Addressing The Indian Army’s Officer Shortage & its Implications on Combat Readiness

The Army needs young officers in its combat units and where units are, or else it will be run and led by JCOS and NCOs. Because Officers are not available to train, monitor, administer or to motivate the Jawans. What are the Facts?


Addressing The Indian Army’s Officer Shortage & its Implications on Combat Readiness

Strange, queer and unacceptable are the words to describe the Indian Army’s acute Officer shortage; The nation’s final instrument of decision for all types of policies! Visit a combat unit (Infantry or Armored Corps), it will have six to seven officers of which three to four would be away on courses, attachments, temporary duty or leave. While the unit will be flooded with Junior Commissioned Officers (JCO) and Non Commissioned Officers (NCO).

The Army needs young officers in its combat units and where units are, or else it will be run and led by JCOS and NCOs. Because Officers are not available to train, monitor, administer or to motivate the Jawans. What are the Facts? The implications and what needs to be done are issues which demand urgent action. Because our next door neighbours are fully aware of this situation!

What are the Facts?

"Strange, queer and unacceptable are the words to describe the Indian Army’s acute Officer shortage"
Young Officer on deputation with Rashtriya Rifles leading a Counter Insurgency Operation in the Valley; File Photo

(a) The Officer corps remains short of nearly 30-35% of its authorised strength, which authorization itself is insufficient.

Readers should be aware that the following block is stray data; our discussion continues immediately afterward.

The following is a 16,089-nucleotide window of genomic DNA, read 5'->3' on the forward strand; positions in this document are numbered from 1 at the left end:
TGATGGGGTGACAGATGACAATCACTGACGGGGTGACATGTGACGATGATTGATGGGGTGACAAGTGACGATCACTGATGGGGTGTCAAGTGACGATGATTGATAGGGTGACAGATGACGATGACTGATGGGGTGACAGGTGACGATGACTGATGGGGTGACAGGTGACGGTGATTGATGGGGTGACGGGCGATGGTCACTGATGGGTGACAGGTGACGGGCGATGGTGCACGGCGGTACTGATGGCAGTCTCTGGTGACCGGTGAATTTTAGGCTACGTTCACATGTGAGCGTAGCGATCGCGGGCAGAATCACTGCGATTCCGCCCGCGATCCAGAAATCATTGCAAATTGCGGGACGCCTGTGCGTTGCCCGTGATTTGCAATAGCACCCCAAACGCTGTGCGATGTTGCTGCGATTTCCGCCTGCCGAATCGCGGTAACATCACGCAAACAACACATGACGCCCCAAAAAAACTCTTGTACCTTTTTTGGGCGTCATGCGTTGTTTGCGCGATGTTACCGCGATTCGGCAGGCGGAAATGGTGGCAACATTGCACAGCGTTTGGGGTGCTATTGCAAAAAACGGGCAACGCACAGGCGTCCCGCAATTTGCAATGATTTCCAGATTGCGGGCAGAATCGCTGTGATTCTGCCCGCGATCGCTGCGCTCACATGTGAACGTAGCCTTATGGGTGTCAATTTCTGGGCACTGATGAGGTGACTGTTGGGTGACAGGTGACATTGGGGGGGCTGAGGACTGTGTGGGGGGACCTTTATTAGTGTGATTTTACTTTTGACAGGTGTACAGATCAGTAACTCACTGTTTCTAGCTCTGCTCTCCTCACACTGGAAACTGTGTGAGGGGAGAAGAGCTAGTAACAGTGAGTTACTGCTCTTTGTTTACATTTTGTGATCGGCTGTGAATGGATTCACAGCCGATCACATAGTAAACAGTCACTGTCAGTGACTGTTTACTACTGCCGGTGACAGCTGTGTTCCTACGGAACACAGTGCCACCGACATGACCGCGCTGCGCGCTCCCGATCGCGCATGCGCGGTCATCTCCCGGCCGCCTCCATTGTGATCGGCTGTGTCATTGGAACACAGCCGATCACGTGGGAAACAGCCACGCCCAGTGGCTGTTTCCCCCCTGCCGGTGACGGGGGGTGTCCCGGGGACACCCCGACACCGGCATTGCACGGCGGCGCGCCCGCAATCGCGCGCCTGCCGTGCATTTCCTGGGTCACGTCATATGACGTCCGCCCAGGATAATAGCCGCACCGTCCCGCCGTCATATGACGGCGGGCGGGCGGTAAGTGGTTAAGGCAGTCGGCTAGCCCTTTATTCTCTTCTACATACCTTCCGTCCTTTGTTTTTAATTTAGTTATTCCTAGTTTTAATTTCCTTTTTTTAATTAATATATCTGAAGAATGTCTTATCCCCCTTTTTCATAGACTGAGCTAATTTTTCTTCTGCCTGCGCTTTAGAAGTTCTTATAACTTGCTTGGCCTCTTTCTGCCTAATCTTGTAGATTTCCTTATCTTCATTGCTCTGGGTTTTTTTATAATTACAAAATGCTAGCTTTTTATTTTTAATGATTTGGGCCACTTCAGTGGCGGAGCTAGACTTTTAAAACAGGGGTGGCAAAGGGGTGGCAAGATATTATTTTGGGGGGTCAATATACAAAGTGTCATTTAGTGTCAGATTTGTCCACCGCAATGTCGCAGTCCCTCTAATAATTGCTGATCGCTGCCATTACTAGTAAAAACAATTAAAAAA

(b) The available strength consists of re-employed, Specialist (JCO promoted) and Short Service Commissioned Officers along with those in Low Medical Category (LMC), on deputation or on courses, those being court martialed or planning to leave prematurely or retiring and awaiting confirmation.

A random check by the Defence Minister from the Chief of Army Staff (COAS) on the state of fit Officers available to lead the Army will be a useful exercise. He/She will find that a Commanding Officer of a unit (composed of nearly 900-1,000 soldiers) is seriously handicapped in performing its mandated duties.

(c) Deficiency of Reservist Officers is another disadvantage. If the Defence Minister or the COAS were to mobilise Reservists, the Military Secretary (MS) won't get more than 10 Officers. In the  1971 War, I believe, we could only get five Reservist Officers. What happens in case there is a Sino- Indo conflict next year?

(d) The Territorial Army (TA) is supposed to fill up Officer Deficiencies in the Regular Army in a war-like situation. But, this Force which is authorized nearly 127-130 or so Officers is itself short of officers. Because, we went in to expand our Para Military Forces (PMF) and Central Armed Police Forces (CAPF); creating a uninformed hotchpotch of odd uniformed forces, about the size of a parallel army,  who in any case can only remain behind  the Army and not in the front.

(e) There are nearly 50-52 JCOs and approximately 200 or so NCOs in a combat unit. Being from the ranks they exercise better rapport with Jawans. JCOs, with 20-24 year’s service cannot be expected to fight in high altitude areas. They look to their retirement, settling down and honorary ranks! Take Kargil for instance, 90% of the 550 or so killed in that conflict were Young Officers and not JCOs!